Articles of Agreement between Theophilus Eaton, John Davenport, and Others and Momaugin, Sugcogsin, Quesaquauch, Caroughood, and Wesaucucke

Articles of Agreement between Theophilus Eaton and John Davenport and Others, English Planters at Quinnipiac on the One Party and Momaugin, the Indian Sachem of Quinnipiac, and Sugcogsin, Qussuckquanch, Carroughood, Wesaucuke, and Others of His Council on the Other Party, Made, and Concluded November 24, 1638, Thomas Stanton being interpreter.[1]

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That he, the said sachem, his council, and company do jointly profess, affirm and covent, that he, the said Momaugin, is the sole sachem of Quinnipiac, and hath an absolute and independent power to give, alien, dispose, or sell, all or any part of the lands in Quinnipiac, and that, though he have a son now absent, yet neither his said son, nor any other person whatsoever, hath any right, title, or interest in any part of the said lands, so that whatsoever he, the forenamed sachem, his council, and the rest of the Indians present do and conclude, shall stand firm and inviolable against all claims and persons whatsoever.

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Secondly, the said sachem, his council and company, amongst which there was a squaw sachem called Shampishuh, sister to the sachem, who either had or pretended some interest in some part of the land, remembering and acknowledging the heavy taxes and eminent dangers which they lately felt and feared from the Pequots, Mohawks, and other Indians,[2] in regard of which, they durst not stay in their country, but were forced to flee, and to seek shelter under the English at Connecticut, and observing the safety and ease that other Indians enjoy near the English, of which benefit they have had a comfortable taste, bounds east, west, north, south unto Theophilus Eaton, John Davenport, and others, the present English planters there, and to their heirs and assigns forever, desiring from them, the said English planters, to receive such a portion of ground on the east side of the harbour towards the fort at the mouth of the river of Connecticut[3] as might be sufficient for them,[4] being but few in number, to plant in; and yet within these limits to be hereafter assigned to them, they did covent and freely yield up unto the said English all the meadow ground lying therein, with full liberty to chose and cut down what timber they please, for any use whatsoever, without any question, license, or consent to be asked from them the said Indians, and if, after their portion and place be limited and set out by the English as above, they, the said Indians, shall desire to remove to any other place within Quinnipiac bounds, but without the limits assigned them, that they do it not without leave, neither setting up any wigwam, nor breaking up any ground to plant corn, till first it be sett out and appointed by the forenamed English planters for them.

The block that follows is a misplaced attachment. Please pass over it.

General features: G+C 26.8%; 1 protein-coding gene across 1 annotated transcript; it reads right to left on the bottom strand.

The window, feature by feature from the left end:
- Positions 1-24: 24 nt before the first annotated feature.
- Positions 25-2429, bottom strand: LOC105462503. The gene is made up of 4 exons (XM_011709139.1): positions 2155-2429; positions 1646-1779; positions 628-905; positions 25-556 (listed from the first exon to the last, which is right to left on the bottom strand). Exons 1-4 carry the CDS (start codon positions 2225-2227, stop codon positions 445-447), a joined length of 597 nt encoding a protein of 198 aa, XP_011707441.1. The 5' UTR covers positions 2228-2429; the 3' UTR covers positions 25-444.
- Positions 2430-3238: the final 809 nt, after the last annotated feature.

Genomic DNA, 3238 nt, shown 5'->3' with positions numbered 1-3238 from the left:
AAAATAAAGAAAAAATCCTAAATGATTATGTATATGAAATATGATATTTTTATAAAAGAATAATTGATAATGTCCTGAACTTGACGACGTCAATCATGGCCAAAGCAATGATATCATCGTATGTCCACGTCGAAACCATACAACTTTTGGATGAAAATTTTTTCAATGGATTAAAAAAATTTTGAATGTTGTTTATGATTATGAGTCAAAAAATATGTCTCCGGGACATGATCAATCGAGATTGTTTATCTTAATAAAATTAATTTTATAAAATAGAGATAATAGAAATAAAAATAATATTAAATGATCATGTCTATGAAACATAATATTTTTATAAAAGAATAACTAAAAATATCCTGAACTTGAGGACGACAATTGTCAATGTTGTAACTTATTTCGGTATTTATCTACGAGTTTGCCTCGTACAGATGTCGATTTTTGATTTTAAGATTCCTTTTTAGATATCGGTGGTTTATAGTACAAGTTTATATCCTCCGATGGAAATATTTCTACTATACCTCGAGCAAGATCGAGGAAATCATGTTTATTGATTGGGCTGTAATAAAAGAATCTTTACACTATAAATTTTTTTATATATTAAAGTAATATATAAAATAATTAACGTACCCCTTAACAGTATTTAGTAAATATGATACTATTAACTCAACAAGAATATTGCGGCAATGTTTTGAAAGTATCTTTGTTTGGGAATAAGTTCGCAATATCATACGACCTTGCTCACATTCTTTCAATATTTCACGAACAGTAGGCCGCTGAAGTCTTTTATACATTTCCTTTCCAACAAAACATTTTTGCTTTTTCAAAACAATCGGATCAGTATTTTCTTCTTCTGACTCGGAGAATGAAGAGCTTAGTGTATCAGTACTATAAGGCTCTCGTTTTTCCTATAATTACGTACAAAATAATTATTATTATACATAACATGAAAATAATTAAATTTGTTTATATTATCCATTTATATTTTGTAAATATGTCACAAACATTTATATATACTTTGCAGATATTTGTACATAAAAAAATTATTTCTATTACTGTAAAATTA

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Thirdly, the said sachem, his council and company desiring liberty to hunt and fish within the bounds of Quinnipiac now given and graunted to the English as before, do hereby jointly covent and bind themselves to sett no traps near any place where the [ illegible ] whether horses, oxen, kine,[5] calves, sheep, goats, hogs, or any sort [ illegible ] to take any fish out of any weir belonging to any English, nor to doe any thing near any such ware as to disturb or affright away any fish to the prejudice of such weir or weirs; and that upon discovery of any inconveniency growing to the English by the Indians' disorderly hunting, their hunting shall be regulated and limited for the preventing of any inconvenience, and yet with as little damage to the Indians in their hunting as may be.

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Fourthly, the said sachem, his council, and company do hereby covenant and bind themselves that none of them shall henceforth hanker[6] about any of the English houses at any time when the English use to meet about the public worship of God, nor on the Lord's day henceforward be seen within the compass of the English town, bearing any burdens, or offering to truck with the English for any commodity whatsoever, and that none of them henceforward without leave, open any latch belonging to any Englishmen's door, nor stay in any English house after warning that he should leave the same, nor do any violence, wrong, or injury to the person of the English, whether man, woman, or child, upon any pretence whatsoever, and if the English of this plantation, by themselves or cattle, do any wrong or damage to the Indians, upon complaint, just recompense shall be made by the English; and that none of them henceforward use or take any Englishman's boat or canoe of what kind so ever, from the place where it was fastened or laid, without leave from the owner first had and obtained, nor that they come into the English town with bows and arrows, or any other weapons whatsoever in number above six Indians so armed at a time.